Here is the theory….
- You pay £8,000 into a defined contribution pension fund
- Its topped up by £2,000 (tax back from the government)
- So that’s £10,000 in your pension pot
- You take out £2,500 (25%) tax free
- You then pay 20% tax on £7,500 = £1,500
- So £8,000 in + £2,000 credit – £1,500 tax = £8,500 which is £500 more than you paid in
This is based on the HMRC rules.…
You must be at least 60 years of age to take your pension pot as a lump sum.
You may qualify to take all of your pension pot as a lump sum if:
one of your pension pots is worth £10,000 or less
If a lump sum is paid instead of a small pension before you started to get that pension, only 75 per cent of the lump sum is taxable.
There will be some charges from your pension provider but these should be small, take look at this list for a comparison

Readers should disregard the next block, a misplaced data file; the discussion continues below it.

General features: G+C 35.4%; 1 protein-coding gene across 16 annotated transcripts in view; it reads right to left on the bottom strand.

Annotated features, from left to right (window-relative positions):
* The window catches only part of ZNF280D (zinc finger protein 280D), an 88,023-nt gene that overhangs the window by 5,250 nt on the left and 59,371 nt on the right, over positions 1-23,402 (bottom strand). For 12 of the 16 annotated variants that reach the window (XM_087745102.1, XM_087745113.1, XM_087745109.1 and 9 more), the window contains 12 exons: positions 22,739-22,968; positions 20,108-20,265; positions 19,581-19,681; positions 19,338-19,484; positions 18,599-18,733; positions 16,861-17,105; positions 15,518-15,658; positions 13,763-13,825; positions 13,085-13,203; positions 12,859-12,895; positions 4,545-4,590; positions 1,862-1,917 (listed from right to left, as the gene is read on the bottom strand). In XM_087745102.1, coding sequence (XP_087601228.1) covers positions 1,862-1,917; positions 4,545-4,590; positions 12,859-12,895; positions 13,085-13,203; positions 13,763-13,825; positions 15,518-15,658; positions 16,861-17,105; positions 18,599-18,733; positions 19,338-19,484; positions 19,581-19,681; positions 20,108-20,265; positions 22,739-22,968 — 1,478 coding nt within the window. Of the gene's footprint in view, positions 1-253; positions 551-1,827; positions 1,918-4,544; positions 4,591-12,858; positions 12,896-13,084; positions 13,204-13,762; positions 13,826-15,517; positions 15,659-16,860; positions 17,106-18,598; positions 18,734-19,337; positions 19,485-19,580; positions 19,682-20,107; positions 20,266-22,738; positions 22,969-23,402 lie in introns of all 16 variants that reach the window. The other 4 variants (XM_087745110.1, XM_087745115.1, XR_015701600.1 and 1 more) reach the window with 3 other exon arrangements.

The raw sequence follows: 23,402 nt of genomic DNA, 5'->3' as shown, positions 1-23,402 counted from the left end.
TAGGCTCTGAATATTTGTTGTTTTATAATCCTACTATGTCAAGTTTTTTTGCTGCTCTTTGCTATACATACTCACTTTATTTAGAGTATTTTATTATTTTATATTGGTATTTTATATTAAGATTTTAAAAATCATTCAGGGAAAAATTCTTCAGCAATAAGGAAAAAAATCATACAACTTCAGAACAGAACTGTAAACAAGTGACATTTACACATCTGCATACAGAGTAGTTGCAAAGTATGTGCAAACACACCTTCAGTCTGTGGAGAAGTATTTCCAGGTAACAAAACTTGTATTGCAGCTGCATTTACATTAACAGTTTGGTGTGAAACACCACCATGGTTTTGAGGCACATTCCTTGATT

ABI data suggest that 25% of pension pots are less than £10,000
Thank Mr Osborne, its been a long time coming but an end to being forced to buy an annuity is coming….
From April 2015, pensioners will have the freedom to cash in as much or as little of their pension pot as they want, removing the need to buy an annuity.
We will now have the choice of taking a lumpsum, drawdown over time or buy an annuity.
The news wasn’t good for Life Insurance Companies who saw £4.4m wiped off their value yesterday.
If you do want to buy an annuity you be able to get free independent advice.
There will also be a new NS&I Pensioner Bond savings scheme to be available from January to all people over 65, paying interest rates of 2.8% for one-year bonds and 4% for three-year bonds.
From 27th March 2014 small penion pots can be cashed in, the ABI say that 25% of annuity sales related to pension pots of less that £10,000.
“Savers with pension pots of less than £30,000 can now take this out as cash, in what is a welcome lifeline for savers with small pension pots,” says David Macmillan, managing director at life and pensions provider Aegon UK.
There are still rules and the changes apply to Defined Contribution Schemes not Defined Benefit Schemes but this is a massive change in pension rules.